6. San Diego State: The Aztecs have been terrific thus far this season, but I’m still not quite sold on the idea they are as dangerous as those ahead of them on this list. This was supposed to be a rebuilding year of sorts, but Xavier Thames, Winston Shepard and Tulane transfer Josh Davis have made certain that hasn’t happened. The Aztecs will need for Thames and freshman Matt Shrigley to make shots to advance come March.

7. UMass: The Minutemen have a terrific, hard-nosed point guard in Chaz Williams and a talented big man in Cady Lalanne. Derek Kellogg also has experienced role guys with Sampson Carter and Raphiael Putney.

8. Saint Louis: Defense, defense, defense. The lone losses have come against Wisconsin and Wichita State. Jim Crews has taken over for the late Rick Majerus and maintained the tough, defense-minded mentality.

9. Green Bay: Brian Wardle’s team is 13-3 and the favorite to win the Horizon. He has an elite point guard in Keifer Sykes and also a skilled 7-footer in senior Alec Brown.

10. Manhattan: We profiled the Jaspers a couple of weeks ago, and Steve Masiello’s team -- if it stays healthy -- is the favorite to win the MAAC. Manhattan is road-tested, has veterans and just needs leading scorer George Beamon back healthy from a shoulder strain.

Russ Smith's quandary

Louisville senior guard Russ Smith admitted he’s stressed this season.

“It’s tough for me because I’ve got to try and please those guys up there,” Smith said as he pointed to the section that houses the NBA scouts at the Yum! Center. “And I’ve also got to please my team. It’s not easy.”

In the past, Smith has had to concentrate primarily on scoring, but now he’s had to attempt to balance scoring and also showing NBA scouts that he can make better decisions.

“It’s not easy for me,” he said.

Refreshing. Smith’s floor game has improved. He’s averaging 4.9 assists per game, compared to just 2.9 as a junior. His turnovers per contest are basically the same (2.9 to 2.7), and he’s also shooting the ball with more efficiency, making 44 percent of his shots from the field and 37 percent from beyond the arc.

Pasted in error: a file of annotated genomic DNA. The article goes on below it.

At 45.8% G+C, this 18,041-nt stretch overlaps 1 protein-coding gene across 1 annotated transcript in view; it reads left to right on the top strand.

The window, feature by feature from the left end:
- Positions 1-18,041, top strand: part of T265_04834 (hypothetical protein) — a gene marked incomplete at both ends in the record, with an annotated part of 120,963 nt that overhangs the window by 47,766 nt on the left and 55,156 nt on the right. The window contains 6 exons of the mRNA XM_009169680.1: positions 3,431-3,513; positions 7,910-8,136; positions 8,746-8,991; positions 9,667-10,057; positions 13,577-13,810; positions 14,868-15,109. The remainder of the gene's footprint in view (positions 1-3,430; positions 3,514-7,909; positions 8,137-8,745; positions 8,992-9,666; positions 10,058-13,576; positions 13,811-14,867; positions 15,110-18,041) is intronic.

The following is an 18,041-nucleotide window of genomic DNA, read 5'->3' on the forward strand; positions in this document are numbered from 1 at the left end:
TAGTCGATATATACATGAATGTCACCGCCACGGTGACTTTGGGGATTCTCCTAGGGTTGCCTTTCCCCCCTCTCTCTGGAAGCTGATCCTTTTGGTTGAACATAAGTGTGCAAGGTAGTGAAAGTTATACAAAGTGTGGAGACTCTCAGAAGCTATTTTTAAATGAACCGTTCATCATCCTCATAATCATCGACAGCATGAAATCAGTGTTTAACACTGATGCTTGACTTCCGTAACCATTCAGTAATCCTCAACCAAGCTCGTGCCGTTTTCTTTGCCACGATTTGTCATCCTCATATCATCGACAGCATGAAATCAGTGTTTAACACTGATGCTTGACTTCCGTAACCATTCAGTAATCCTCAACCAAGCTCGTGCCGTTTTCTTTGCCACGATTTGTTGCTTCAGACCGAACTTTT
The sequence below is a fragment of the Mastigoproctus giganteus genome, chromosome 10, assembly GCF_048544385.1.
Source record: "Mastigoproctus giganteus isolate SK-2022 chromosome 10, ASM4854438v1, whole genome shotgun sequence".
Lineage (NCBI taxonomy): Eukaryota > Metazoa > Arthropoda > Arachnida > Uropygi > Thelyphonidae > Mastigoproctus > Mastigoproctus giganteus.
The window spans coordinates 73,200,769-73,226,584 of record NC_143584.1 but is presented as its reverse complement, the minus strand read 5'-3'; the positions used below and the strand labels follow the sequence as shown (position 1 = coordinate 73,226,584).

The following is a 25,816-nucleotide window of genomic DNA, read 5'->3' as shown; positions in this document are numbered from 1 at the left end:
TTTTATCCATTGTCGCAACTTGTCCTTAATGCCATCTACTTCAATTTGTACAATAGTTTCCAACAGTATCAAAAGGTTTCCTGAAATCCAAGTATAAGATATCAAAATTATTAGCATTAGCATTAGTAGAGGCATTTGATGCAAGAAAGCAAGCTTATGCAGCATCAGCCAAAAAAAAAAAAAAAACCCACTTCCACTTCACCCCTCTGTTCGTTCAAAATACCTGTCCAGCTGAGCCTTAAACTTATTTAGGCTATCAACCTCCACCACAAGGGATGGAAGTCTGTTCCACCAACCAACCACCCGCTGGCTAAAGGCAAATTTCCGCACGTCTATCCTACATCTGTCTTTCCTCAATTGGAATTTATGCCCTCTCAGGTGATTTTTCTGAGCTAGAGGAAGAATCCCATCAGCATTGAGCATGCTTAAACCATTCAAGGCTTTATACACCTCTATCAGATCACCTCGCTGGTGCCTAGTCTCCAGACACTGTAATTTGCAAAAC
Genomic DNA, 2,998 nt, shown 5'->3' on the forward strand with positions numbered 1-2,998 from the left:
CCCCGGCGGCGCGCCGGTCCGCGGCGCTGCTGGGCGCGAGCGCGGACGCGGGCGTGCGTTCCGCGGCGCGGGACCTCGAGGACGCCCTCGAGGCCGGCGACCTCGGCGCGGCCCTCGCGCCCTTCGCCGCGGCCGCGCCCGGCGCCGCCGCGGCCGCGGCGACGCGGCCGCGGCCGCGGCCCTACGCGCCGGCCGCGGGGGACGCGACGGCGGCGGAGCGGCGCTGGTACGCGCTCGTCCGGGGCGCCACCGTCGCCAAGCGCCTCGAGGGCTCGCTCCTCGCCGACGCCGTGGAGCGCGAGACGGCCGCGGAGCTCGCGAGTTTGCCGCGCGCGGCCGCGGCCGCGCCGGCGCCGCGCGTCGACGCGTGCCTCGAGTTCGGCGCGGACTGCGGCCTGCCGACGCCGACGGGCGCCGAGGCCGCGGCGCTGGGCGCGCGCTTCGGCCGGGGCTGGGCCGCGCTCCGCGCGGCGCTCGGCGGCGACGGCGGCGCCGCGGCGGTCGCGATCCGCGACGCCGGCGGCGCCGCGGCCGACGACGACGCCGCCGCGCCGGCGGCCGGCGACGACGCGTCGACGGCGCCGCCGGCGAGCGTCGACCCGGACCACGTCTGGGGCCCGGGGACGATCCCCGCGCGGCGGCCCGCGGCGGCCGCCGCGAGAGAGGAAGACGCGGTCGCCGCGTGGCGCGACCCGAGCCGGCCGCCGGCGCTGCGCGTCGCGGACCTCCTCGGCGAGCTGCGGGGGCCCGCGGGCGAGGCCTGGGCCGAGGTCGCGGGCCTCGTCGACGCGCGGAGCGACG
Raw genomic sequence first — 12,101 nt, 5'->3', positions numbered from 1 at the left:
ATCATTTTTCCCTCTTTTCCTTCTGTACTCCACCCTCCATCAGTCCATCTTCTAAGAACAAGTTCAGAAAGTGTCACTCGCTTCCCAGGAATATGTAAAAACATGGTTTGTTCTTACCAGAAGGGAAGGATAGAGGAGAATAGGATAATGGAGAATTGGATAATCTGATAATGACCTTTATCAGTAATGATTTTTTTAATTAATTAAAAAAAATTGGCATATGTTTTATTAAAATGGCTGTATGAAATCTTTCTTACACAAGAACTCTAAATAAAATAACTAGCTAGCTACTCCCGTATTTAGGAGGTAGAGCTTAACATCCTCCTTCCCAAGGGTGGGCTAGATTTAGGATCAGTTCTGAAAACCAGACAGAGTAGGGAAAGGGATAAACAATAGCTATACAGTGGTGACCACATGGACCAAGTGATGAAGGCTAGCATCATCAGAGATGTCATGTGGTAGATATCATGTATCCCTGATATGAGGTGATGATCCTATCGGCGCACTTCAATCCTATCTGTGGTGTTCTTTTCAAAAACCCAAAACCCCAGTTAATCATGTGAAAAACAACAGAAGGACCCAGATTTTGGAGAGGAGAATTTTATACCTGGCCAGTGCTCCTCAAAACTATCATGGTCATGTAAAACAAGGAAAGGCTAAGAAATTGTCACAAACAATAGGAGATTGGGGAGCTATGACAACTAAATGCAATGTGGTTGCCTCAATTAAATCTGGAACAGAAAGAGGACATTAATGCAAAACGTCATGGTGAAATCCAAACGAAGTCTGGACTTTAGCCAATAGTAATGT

But he understands that his team still needs him to get buckets, especially without three key players from a year ago: Peyton Siva, Gorgui Dieng and Chane Behanan.

Mid-major spotlight

Each week, we’re going to bring you one “true” mid-major program that could make noise come March. We started with Manhattan, looked at Toledo last week and now take a look at the best team in the Horizon.

A mid-major team needs a terrific point guard in order to make noise in the NCAA tournament. Green Bay has one in junior Keifer Sykes.

Sykes is a 5-foot-11, 175-pound scoring point guard who scored 32 points in a loss to Wisconsin earlier this season and had 21 points and 10 assists in a victory over Virginia.

But it’s not just Sykes for the Phoenix. Coach Brian Wardle also has a skilled and experienced 7-footer, one that caught the eye of NBA scouts early in his college career. While the 7-foot-1 Alec Brown hasn’t been quite as dominant as some expected, he’s still averaging 16.2 points, 6.5 rebounds and nearly 4 blocks per game and is a threat to step out and shoot the ball from the perimeter (he shoots 44 percent from 3).

Green Bay is 13-3 and 3-0 in league play thus far. There’s just one loss that isn’t of the quality variety and that’s against Eastern Michigan. The other two came against the Badgers and Harvard.

Wardle has Sykes and Brown, and he also has no shortage of shooters. The Phoenix are shooting 38 percent from long distance, with Brown, Rutgers transfer Vincent Garrett and Carrington Love as weapons from deep.

The ingredients for Green Bay are there: a big-time guard, a quality big man and shooters. Don’t be surprised if we’re talking about Wardle and the Phoenix come March.

Three best wins of the weekend

1. Iowa at Ohio State: The Hawkeyes have high expectations and were searching for that résumé victory. Fran McCaffery was back on the sideline and they got it in Columbus against Aaron Craft and the Buckeyes.

2. Stanford at Oregon: It’s no secret that Johnny Dawkins needs to win this season. The Cardinal had lost their first two league contests at home against Cal and on the road at Oregon State. This one keeps the postseason hopes alive.

3. Wyoming at Boise State: Larry Shyatt’s group went to Boise and got a big road victory over a team that was expected to return to the NCAA tourney.

Three worst losses of the weekend

1. Colorado: The Buffs lost a game at Washington, but the bigger loss may be that of star point guard Spencer Dinwiddie, who went down with a serious left knee injury.

2). Illinois at Northwestern: If the Illini want to make the NCAA tourney, they can’t lose to Northwestern, and I don’t care where the game is.

3. NC State vs. Virginia: Not only did Mark Gottfried & Co. get blasted by Virginia 76-45, but the setback came on their own floor.